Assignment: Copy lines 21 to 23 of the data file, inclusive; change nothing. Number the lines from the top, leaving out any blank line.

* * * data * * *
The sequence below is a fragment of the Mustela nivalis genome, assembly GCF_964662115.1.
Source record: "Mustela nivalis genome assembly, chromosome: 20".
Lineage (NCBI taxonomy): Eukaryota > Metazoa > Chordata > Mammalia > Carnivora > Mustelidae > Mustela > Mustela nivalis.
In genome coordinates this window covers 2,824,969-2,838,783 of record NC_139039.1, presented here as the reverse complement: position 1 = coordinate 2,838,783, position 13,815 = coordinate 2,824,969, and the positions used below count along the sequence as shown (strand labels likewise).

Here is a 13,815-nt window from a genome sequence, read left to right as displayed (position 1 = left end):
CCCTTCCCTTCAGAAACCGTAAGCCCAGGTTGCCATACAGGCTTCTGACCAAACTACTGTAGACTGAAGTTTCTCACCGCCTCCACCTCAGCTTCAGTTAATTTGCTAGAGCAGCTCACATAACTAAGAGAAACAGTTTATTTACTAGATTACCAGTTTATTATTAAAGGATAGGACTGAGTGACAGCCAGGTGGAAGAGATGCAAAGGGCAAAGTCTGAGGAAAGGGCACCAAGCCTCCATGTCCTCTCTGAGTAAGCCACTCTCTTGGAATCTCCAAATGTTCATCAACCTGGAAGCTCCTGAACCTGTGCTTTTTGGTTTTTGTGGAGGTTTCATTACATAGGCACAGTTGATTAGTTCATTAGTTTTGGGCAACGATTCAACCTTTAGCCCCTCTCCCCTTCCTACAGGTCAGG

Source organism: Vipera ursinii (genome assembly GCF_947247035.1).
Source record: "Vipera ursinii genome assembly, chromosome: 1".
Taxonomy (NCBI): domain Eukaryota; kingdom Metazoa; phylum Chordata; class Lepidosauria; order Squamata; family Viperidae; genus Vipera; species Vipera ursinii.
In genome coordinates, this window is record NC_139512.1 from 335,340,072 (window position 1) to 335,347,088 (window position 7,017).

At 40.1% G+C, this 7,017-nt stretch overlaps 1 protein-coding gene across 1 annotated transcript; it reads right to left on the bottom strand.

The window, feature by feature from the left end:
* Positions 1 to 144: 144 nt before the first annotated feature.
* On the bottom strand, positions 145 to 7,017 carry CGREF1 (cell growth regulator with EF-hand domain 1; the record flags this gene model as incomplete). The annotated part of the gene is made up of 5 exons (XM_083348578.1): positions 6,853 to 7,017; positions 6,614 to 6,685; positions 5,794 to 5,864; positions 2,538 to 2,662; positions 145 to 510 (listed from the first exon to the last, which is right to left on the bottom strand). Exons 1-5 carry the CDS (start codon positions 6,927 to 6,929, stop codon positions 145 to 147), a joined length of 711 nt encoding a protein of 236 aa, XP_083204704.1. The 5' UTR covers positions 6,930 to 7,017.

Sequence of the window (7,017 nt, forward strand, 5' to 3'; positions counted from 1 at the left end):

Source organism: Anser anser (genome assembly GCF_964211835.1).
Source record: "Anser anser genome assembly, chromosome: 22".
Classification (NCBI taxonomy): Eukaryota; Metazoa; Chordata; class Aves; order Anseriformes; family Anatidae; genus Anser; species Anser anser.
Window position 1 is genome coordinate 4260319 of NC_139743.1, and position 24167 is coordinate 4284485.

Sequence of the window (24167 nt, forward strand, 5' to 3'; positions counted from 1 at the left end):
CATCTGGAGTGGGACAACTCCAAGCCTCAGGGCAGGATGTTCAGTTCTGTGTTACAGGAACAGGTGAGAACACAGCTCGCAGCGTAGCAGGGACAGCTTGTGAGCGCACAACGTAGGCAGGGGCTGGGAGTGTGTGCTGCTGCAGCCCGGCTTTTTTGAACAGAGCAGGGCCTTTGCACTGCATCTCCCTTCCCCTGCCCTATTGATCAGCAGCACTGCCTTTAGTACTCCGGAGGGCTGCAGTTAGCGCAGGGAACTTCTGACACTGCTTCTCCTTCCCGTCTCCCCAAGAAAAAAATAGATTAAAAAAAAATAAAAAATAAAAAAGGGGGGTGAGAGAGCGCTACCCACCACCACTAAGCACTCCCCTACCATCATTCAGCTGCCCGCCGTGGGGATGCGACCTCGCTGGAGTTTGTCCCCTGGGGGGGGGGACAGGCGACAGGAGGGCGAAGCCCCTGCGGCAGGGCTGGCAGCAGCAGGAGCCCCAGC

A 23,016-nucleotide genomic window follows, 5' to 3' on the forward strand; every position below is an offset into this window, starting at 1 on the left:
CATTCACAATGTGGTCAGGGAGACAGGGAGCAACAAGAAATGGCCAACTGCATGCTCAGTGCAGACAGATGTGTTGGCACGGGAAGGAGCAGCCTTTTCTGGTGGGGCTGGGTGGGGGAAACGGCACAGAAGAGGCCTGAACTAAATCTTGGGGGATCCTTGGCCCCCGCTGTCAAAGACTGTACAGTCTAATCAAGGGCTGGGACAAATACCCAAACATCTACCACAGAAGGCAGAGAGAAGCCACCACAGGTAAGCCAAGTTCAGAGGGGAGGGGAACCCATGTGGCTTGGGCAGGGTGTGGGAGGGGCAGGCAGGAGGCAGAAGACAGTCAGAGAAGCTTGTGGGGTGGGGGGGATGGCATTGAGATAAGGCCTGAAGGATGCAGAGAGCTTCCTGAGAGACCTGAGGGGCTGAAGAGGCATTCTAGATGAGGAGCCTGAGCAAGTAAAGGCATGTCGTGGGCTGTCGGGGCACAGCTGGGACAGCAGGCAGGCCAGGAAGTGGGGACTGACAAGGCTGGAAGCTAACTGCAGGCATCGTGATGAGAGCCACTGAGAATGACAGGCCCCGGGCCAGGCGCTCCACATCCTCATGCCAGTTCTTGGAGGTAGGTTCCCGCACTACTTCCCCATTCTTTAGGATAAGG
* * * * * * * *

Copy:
CATCTGGAGTGGGACAACTCCAAGCCTCAGGGCAGGATGTTCAGTTCTGTGTTACAGGAACAGGTGAGAACACAGCTCGCAGCGTAGCAGGGACAGCTTGTGAGCGCACAACGTAGGCAGGGGCTGGGAGTGTGTGCTGCTGCAGCCCGGCTTTTTTGAACAGAGCAGGGCCTTTGCACTGCATCTCCCTTCCCCTGCCCTATTGATCAGCAGCACTGCCTTTAGTACTCCGGAGGGCTGCAGTTAGCGCAGGGAACTTCTGACACTGCTTCTCCTTCCCGTCTCCCCAAGAAAAAAATAGATTAAAAAAAAATAAAAAATAAAAAAGGGGGGTGAGAGAGCGCTACCCACCACCACTAAGCACTCCCCTACCATCATTCAGCTGCCCGCCGTGGGGATGCGACCTCGCTGGAGTTTGTCCCCTGGGGGGGGGGACAGGCGACAGGAGGGCGAAGCCCCTGCGGCAGGGCTGGCAGCAGCAGGAGCCCCAGC

A 23,016-nucleotide genomic window follows, 5' to 3' on the forward strand; every position below is an offset into this window, starting at 1 on the left:
CATTCACAATGTGGTCAGGGAGACAGGGAGCAACAAGAAATGGCCAACTGCATGCTCAGTGCAGACAGATGTGTTGGCACGGGAAGGAGCAGCCTTTTCTGGTGGGGCTGGGTGGGGGAAACGGCACAGAAGAGGCCTGAACTAAATCTTGGGGGATCCTTGGCCCCCGCTGTCAAAGACTGTACAGTCTAATCAAGGGCTGGGACAAATACCCAAACATCTACCACAGAAGGCAGAGAGAAGCCACCACAGGTAAGCCAAGTTCAGAGGGGAGGGGAACCCATGTGGCTTGGGCAGGGTGTGGGAGGGGCAGGCAGGAGGCAGAAGACAGTCAGAGAAGCTTGTGGGGTGGGGGGGATGGCATTGAGATAAGGCCTGAAGGATGCAGAGAGCTTCCTGAGAGACCTGAGGGGCTGAAGAGGCATTCTAGATGAGGAGCCTGAGCAAGTAAAGGCATGTCGTGGGCTGTCGGGGCACAGCTGGGACAGCAGGCAGGCCAGGAAGTGGGGACTGACAAGGCTGGAAGCTAACTGCAGGCATCGTGATGAGAGCCACTGAGAATGACAGGCCCCGGGCCAGGCGCTCCACATCCTCATGCCAGTTCTTGGAGGTAGGTTCCCGCACTACTTCCCCATTCTTTAGGATAAGG